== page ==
nature

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It survived another month
The fragility of petals
Grasping a millimeter of stem
Rooted for some kind of stability.

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Winds tampered its solid grace.
The calm nights hushed sounds
Of crying rain and cats meows
Wanting to be heard, to express.

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The light grew outwards
Unable to contain its bravery
The audacity of survival
The power of life’s everything.

body language

bird chirps & squawks along with the morning sunrise
looking left and right for another as their ally.
a continuous hum of undefined squeaks and yells,
I am awake and I am here,” i imagine him saying.
with no fingers to text or dial phone numbers or type an email,
birds communicate through their bodies;
with their lungs and flying patterns.
is our body language as clear as theirs?

feeling home

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Years ago, I visited this no-kill cat shelter and saw this beautiful cat. S/he looked so warm and happy; weren’t scared of us or anything at all. I think they felt at home. Look at those cute paws!

It’s so automatic as a child to feel at home. Well, speaking from my perspective, it was. I was surrounded by familiarity and had little to fear or stress over. Although things are not exactly like that now, I do enjoy the freedoms I have as an adult. I have a handle of things and create things in my life that only I can make.

Having lived in a few different places by now, my feeling of home is not always the same feeling. I’ve noticed there’s always a slight difference to each place. I’ve lived in dorms, lived in the city, lived in the countryside, lived in the suburbs and lived away from my home country.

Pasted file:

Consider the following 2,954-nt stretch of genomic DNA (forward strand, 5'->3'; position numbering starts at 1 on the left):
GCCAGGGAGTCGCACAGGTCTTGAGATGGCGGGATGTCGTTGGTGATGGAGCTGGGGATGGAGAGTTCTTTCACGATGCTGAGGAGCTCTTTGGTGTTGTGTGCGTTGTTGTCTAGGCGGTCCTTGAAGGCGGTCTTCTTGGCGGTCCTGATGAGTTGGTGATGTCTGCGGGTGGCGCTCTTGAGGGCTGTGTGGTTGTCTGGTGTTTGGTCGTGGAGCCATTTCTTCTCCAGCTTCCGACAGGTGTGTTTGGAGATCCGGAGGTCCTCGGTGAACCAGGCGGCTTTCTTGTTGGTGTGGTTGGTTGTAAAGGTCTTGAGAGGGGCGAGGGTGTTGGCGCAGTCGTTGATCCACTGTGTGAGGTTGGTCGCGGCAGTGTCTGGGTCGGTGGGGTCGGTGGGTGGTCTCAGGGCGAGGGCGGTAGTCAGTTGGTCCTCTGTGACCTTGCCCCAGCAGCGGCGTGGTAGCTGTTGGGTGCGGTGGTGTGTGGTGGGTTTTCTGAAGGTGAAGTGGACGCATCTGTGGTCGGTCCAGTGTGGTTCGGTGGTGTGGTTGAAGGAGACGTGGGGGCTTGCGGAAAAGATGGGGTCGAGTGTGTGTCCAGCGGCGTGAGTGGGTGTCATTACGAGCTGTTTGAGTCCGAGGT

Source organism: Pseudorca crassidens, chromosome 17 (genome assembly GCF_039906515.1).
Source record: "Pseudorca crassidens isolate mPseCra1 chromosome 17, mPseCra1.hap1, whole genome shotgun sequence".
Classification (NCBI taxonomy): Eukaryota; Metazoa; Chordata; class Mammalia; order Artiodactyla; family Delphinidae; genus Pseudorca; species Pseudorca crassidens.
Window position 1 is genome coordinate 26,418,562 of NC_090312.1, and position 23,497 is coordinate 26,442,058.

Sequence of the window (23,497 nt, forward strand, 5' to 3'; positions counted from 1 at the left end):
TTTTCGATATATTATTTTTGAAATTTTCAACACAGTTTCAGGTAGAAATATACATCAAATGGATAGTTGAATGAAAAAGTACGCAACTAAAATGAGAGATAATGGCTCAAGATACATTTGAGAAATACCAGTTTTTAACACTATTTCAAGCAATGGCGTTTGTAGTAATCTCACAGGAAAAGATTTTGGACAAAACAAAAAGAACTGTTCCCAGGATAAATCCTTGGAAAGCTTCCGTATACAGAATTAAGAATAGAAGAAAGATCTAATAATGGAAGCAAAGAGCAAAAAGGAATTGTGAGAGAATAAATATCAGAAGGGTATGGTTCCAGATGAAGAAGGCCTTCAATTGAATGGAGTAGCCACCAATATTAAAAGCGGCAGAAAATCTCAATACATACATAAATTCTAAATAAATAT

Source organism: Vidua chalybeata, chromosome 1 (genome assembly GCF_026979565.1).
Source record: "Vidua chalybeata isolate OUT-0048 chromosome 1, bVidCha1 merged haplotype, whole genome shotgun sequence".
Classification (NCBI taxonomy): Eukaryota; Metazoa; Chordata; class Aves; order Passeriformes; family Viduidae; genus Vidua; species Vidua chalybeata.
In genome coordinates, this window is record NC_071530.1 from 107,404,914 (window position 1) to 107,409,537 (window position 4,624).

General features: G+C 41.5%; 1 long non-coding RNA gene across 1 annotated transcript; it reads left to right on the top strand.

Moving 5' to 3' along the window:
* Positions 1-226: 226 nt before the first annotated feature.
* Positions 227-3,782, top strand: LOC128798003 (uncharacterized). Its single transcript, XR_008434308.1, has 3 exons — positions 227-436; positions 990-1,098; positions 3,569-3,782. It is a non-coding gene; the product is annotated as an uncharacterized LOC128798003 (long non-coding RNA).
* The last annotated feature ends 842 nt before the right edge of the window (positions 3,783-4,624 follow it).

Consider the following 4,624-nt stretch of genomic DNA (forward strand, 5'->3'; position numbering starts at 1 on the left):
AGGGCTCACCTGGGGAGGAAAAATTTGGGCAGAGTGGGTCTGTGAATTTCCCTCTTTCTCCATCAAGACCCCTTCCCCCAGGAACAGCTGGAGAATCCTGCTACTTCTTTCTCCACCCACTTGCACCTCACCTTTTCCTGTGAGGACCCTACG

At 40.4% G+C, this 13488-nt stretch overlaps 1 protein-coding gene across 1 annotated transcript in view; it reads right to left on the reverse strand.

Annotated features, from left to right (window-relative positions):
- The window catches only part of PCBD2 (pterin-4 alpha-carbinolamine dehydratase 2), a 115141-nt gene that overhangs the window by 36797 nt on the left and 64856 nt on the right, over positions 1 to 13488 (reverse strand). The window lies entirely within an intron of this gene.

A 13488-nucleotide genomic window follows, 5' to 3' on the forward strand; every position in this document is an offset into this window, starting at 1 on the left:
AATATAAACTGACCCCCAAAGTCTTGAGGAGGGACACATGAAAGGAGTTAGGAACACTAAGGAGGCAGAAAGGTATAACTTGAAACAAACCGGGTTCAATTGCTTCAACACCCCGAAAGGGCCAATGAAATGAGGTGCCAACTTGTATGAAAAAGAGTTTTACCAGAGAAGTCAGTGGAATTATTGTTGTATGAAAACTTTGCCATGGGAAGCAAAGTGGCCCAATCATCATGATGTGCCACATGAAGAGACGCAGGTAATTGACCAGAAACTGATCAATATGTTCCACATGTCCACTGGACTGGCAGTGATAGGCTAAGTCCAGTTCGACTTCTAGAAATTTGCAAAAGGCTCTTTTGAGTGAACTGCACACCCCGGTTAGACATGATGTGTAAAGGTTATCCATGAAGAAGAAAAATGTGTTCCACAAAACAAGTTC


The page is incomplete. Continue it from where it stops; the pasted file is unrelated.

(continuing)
The memories I create for each space are ones I find comfort in. Now, much older, I realize there are a few signs I’ve noticed for places I truly find peace in:

  1. I have a routine I can rely and depend on
  2. I enjoy staying in and find comfort on the sofa
  3. I find myself cooking a lot in the kitchen or at least wanting to
  4. Unintentionally notice and appreciate sounds from the neighborhood—like birds chirping, buses driving by or people chatting.
  5. Feeling grateful to have the space in general
  6. Wanting the space to be calm and surrounded with warmth from either little knick-knacks, personal photographs or words to live by
  7. I have pride in the space and wanting it to evolve with me—meaning, it’s not just going to be a blank space.
  8. Sharing the space with loved ones and making memories that I always come back to
  9. Finding a go-to restaurant in the area and knowing I can depend on it for my cravings

What makes your home feel like home?

two too many

horses in fieldtwo horses

These photographs were taken during one of the best years of my life. I went on so many adventures and learned more of who I was. I felt free. And yet, it wasn’t forever. The photographs stay there and the memories come along, but the reality is still different. It’s different because time has passed. Maybe those horses aren’t there anymore. Maybe they’re somewhere warmer. I will never know.

In a moment, the memories of who I love come flooding and my heart becomes completely arrested by the thoughts and feelings of what they meant to me; what they mean to me always. It passes. These moments come and go. Sometimes they stay a little longer because I have more time to think about them, but mostly, they kind of wander in and then quickly walk out. But it hurts every single time.